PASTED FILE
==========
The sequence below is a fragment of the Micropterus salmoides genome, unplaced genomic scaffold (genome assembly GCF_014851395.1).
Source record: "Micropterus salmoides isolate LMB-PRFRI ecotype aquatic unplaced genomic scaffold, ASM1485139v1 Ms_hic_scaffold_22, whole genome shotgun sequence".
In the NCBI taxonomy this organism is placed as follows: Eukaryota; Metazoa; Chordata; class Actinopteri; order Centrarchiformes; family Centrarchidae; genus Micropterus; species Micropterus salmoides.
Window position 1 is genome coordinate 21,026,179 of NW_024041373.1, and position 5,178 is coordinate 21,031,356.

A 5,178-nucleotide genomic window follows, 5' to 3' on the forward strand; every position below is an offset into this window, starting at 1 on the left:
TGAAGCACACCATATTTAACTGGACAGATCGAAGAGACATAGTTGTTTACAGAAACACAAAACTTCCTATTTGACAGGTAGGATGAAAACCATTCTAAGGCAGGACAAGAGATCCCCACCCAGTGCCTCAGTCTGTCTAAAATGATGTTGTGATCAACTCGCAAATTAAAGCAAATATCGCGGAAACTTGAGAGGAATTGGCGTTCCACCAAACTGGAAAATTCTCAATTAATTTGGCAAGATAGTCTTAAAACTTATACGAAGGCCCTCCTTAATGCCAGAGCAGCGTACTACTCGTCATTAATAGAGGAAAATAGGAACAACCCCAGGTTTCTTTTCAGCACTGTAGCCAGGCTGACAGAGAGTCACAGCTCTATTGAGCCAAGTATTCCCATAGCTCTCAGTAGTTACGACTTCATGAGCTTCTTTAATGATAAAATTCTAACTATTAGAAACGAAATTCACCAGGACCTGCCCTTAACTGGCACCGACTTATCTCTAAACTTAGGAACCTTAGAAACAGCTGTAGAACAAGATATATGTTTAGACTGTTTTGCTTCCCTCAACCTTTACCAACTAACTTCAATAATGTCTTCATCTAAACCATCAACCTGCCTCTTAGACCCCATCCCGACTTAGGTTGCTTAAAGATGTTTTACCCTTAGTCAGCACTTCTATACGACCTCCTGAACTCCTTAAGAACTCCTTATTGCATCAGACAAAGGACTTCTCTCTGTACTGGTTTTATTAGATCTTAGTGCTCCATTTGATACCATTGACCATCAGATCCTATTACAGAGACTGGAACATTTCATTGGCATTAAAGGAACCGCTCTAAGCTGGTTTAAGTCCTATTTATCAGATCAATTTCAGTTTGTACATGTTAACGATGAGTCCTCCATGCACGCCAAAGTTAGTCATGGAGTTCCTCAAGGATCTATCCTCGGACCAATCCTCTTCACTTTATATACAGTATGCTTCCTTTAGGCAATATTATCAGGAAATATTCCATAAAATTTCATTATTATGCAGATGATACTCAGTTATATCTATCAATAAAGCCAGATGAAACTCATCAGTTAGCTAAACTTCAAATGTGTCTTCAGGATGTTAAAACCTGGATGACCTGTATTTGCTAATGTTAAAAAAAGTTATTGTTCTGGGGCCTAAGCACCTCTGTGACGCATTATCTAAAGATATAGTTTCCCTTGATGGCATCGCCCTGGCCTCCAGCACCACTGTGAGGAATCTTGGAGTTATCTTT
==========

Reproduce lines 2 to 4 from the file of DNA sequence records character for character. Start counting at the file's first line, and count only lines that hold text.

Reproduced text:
Source record: "Micropterus salmoides isolate LMB-PRFRI ecotype aquatic unplaced genomic scaffold, ASM1485139v1 Ms_hic_scaffold_22, whole genome shotgun sequence".
In the NCBI taxonomy this organism is placed as follows: Eukaryota; Metazoa; Chordata; class Actinopteri; order Centrarchiformes; family Centrarchidae; genus Micropterus; species Micropterus salmoides.
Window position 1 is genome coordinate 21,026,179 of NW_024041373.1, and position 5,178 is coordinate 21,031,356.